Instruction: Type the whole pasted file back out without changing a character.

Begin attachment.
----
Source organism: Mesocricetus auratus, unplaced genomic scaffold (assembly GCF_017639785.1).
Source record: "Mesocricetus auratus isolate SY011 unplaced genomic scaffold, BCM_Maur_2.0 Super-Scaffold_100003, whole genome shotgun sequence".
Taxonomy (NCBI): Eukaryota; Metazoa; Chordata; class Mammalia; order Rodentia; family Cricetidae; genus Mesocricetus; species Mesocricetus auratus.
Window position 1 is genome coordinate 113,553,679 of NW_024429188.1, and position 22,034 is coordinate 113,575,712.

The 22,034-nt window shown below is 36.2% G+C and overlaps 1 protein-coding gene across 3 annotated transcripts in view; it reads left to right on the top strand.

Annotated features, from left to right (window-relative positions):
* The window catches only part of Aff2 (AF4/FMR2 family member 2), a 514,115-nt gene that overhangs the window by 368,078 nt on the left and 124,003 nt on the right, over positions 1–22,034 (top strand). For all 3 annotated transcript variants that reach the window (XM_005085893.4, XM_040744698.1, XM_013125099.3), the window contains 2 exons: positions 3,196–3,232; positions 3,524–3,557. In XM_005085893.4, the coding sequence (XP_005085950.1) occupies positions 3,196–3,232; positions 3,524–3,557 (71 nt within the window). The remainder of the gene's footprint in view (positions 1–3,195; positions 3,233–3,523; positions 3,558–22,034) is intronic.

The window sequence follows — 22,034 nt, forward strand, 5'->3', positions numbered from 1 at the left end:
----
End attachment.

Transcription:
Source organism: Mesocricetus auratus, unplaced genomic scaffold (assembly GCF_017639785.1).
Source record: "Mesocricetus auratus isolate SY011 unplaced genomic scaffold, BCM_Maur_2.0 Super-Scaffold_100003, whole genome shotgun sequence".
Taxonomy (NCBI): Eukaryota; Metazoa; Chordata; class Mammalia; order Rodentia; family Cricetidae; genus Mesocricetus; species Mesocricetus auratus.
Window position 1 is genome coordinate 113,553,679 of NW_024429188.1, and position 22,034 is coordinate 113,575,712.

The 22,034-nt window shown below is 36.2% G+C and overlaps 1 protein-coding gene across 3 annotated transcripts in view; it reads left to right on the top strand.

Annotated features, from left to right (window-relative positions):
* The window catches only part of Aff2 (AF4/FMR2 family member 2), a 514,115-nt gene that overhangs the window by 368,078 nt on the left and 124,003 nt on the right, over positions 1–22,034 (top strand). For all 3 annotated transcript variants that reach the window (XM_005085893.4, XM_040744698.1, XM_013125099.3), the window contains 2 exons: positions 3,196–3,232; positions 3,524–3,557. In XM_005085893.4, the coding sequence (XP_005085950.1) occupies positions 3,196–3,232; positions 3,524–3,557 (71 nt within the window). The remainder of the gene's footprint in view (positions 1–3,195; positions 3,233–3,523; positions 3,558–22,034) is intronic.

The window sequence follows — 22,034 nt, forward strand, 5'->3', positions numbered from 1 at the left end: